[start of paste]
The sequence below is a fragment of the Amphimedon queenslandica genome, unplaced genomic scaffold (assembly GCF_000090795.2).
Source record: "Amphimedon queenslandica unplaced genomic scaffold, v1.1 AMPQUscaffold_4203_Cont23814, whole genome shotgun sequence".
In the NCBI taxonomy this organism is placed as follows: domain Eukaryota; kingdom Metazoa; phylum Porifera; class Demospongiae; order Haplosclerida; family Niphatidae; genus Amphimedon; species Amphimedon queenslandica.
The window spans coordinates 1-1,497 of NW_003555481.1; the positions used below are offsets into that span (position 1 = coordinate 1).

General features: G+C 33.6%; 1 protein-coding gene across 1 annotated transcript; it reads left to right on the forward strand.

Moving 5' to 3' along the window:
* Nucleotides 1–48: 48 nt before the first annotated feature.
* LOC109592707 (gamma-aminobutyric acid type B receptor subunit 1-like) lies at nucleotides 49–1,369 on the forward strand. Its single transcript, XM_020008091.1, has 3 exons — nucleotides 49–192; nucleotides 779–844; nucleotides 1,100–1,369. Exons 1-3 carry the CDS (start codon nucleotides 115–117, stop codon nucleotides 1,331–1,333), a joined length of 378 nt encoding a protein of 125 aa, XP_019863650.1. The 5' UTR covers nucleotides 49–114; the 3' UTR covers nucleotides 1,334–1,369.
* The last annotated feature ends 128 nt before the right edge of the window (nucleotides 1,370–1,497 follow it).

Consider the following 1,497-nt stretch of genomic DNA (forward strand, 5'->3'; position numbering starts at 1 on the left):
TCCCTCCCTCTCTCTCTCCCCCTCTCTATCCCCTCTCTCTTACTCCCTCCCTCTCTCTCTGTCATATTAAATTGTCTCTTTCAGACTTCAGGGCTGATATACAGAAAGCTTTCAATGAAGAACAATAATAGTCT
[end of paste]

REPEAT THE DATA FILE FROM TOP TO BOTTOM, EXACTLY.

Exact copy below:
The sequence below is a fragment of the Amphimedon queenslandica genome, unplaced genomic scaffold (assembly GCF_000090795.2).
Source record: "Amphimedon queenslandica unplaced genomic scaffold, v1.1 AMPQUscaffold_4203_Cont23814, whole genome shotgun sequence".
In the NCBI taxonomy this organism is placed as follows: domain Eukaryota; kingdom Metazoa; phylum Porifera; class Demospongiae; order Haplosclerida; family Niphatidae; genus Amphimedon; species Amphimedon queenslandica.
The window spans coordinates 1-1,497 of NW_003555481.1; the positions used below are offsets into that span (position 1 = coordinate 1).

General features: G+C 33.6%; 1 protein-coding gene across 1 annotated transcript; it reads left to right on the forward strand.

Moving 5' to 3' along the window:
* Nucleotides 1–48: 48 nt before the first annotated feature.
* LOC109592707 (gamma-aminobutyric acid type B receptor subunit 1-like) lies at nucleotides 49–1,369 on the forward strand. Its single transcript, XM_020008091.1, has 3 exons — nucleotides 49–192; nucleotides 779–844; nucleotides 1,100–1,369. Exons 1-3 carry the CDS (start codon nucleotides 115–117, stop codon nucleotides 1,331–1,333), a joined length of 378 nt encoding a protein of 125 aa, XP_019863650.1. The 5' UTR covers nucleotides 49–114; the 3' UTR covers nucleotides 1,334–1,369.
* The last annotated feature ends 128 nt before the right edge of the window (nucleotides 1,370–1,497 follow it).

Consider the following 1,497-nt stretch of genomic DNA (forward strand, 5'->3'; position numbering starts at 1 on the left):
TCCCTCCCTCTCTCTCTCCCCCTCTCTATCCCCTCTCTCTTACTCCCTCCCTCTCTCTCTGTCATATTAAATTGTCTCTTTCAGACTTCAGGGCTGATATACAGAAAGCTTTCAATGAAGAACAATAATAGTCT